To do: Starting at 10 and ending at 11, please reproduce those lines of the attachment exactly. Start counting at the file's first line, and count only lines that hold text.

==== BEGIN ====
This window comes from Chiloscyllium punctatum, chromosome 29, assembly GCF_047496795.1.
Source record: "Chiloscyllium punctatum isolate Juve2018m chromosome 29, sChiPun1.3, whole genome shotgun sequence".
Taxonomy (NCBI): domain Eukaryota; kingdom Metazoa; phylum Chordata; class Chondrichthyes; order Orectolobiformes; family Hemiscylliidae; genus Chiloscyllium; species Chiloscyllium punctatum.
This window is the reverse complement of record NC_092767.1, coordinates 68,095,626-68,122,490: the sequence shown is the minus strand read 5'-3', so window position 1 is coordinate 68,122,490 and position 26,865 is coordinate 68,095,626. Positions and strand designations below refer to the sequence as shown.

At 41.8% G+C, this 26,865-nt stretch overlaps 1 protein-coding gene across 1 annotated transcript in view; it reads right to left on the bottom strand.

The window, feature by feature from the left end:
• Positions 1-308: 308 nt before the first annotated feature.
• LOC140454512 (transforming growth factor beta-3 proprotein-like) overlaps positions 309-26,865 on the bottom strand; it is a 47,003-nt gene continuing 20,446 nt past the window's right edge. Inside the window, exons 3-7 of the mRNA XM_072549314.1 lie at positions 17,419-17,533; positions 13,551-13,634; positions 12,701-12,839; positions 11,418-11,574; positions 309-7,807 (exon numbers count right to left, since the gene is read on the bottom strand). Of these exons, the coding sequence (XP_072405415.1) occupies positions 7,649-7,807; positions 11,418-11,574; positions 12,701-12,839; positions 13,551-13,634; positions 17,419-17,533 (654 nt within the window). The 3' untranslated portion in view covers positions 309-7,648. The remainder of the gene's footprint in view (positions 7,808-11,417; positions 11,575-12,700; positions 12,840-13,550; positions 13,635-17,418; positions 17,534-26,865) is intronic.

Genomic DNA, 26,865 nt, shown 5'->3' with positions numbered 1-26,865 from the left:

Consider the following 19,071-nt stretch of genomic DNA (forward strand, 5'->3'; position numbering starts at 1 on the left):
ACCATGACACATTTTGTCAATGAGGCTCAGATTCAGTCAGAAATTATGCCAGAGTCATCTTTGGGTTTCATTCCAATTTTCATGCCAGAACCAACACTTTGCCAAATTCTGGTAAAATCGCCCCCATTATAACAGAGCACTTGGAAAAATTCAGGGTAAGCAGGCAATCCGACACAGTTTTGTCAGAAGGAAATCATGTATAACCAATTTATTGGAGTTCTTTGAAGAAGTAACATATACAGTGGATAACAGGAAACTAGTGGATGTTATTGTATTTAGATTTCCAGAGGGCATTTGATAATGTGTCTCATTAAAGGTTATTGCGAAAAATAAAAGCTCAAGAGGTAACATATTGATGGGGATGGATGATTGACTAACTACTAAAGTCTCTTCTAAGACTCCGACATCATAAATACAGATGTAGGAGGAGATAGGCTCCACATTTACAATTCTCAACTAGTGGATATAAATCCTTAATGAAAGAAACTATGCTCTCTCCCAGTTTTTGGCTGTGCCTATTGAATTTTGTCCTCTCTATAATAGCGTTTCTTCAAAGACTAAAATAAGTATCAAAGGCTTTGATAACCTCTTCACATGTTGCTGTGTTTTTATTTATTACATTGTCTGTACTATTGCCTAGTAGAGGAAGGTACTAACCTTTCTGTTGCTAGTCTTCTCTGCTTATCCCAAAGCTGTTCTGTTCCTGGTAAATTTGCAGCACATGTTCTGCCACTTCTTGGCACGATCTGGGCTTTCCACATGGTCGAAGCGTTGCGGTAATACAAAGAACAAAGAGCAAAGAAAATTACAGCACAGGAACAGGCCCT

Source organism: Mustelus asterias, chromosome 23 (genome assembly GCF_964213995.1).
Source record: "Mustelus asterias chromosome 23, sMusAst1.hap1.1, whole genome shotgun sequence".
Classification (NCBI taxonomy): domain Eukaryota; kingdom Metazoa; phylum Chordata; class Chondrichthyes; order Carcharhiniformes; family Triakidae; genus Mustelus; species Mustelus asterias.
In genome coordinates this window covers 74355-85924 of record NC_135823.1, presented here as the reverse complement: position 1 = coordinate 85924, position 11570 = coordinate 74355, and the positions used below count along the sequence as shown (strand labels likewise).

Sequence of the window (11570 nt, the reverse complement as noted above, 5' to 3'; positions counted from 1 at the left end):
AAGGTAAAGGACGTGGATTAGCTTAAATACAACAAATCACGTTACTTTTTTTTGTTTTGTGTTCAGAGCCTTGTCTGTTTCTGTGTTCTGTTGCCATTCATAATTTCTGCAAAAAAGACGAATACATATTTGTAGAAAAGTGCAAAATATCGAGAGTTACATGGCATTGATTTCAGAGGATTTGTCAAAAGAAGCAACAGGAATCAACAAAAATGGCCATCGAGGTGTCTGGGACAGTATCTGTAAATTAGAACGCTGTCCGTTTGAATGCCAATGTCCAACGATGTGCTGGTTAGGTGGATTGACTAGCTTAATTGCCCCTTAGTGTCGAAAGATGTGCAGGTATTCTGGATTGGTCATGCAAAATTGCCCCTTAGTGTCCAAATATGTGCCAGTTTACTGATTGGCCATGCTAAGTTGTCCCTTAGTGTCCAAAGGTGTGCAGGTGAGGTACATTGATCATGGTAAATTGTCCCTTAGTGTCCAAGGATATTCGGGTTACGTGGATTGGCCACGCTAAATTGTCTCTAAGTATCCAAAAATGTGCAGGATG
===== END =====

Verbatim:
Consider the following 19,071-nt stretch of genomic DNA (forward strand, 5'->3'; position numbering starts at 1 on the left):
ACCATGACACATTTTGTCAATGAGGCTCAGATTCAGTCAGAAATTATGCCAGAGTCATCTTTGGGTTTCATTCCAATTTTCATGCCAGAACCAACACTTTGCCAAATTCTGGTAAAATCGCCCCCATTATAACAGAGCACTTGGAAAAATTCAGGGTAAGCAGGCAATCCGACACAGTTTTGTCAGAAGGAAATCATGTATAACCAATTTATTGGAGTTCTTTGAAGAAGTAACATATACAGTGGATAACAGGAAACTAGTGGATGTTATTGTATTTAGATTTCCAGAGGGCATTTGATAATGTGTCTCATTAAAGGTTATTGCGAAAAATAAAAGCTCAAGAGGTAACATATTGATGGGGATGGATGATTGACTAACTACTAAAGTCTCTTCTAAGACTCCGACATCATAAATACAGATGTAGGAGGAGATAGGCTCCACATTTACAATTCTCAACTAGTGGATATAAATCCTTAATGAAAGAAACTATGCTCTCTCCCAGTTTTTGGCTGTGCCTATTGAATTTTGTCCTCTCTATAATAGCGTTTCTTCAAAGACTAAAATAAGTATCAAAGGCTTTGATAACCTCTTCACATGTTGCTGTGTTTTTATTTATTACATTGTCTGTACTATTGCCTAGTAGAGGAAGGTACTAACCTTTCTGTTGCTAGTCTTCTCTGCTTATCCCAAAGCTGTTCTGTTCCTGGTAAATTTGCAGCACATGTTCTGCCACTTCTTGGCACGATCTGGGCTTTCCACATGGTCGAAGCGTTGCGGTAATACAAAGAACAAAGAGCAAAGAAAATTACAGCACAGGAACAGGCCCT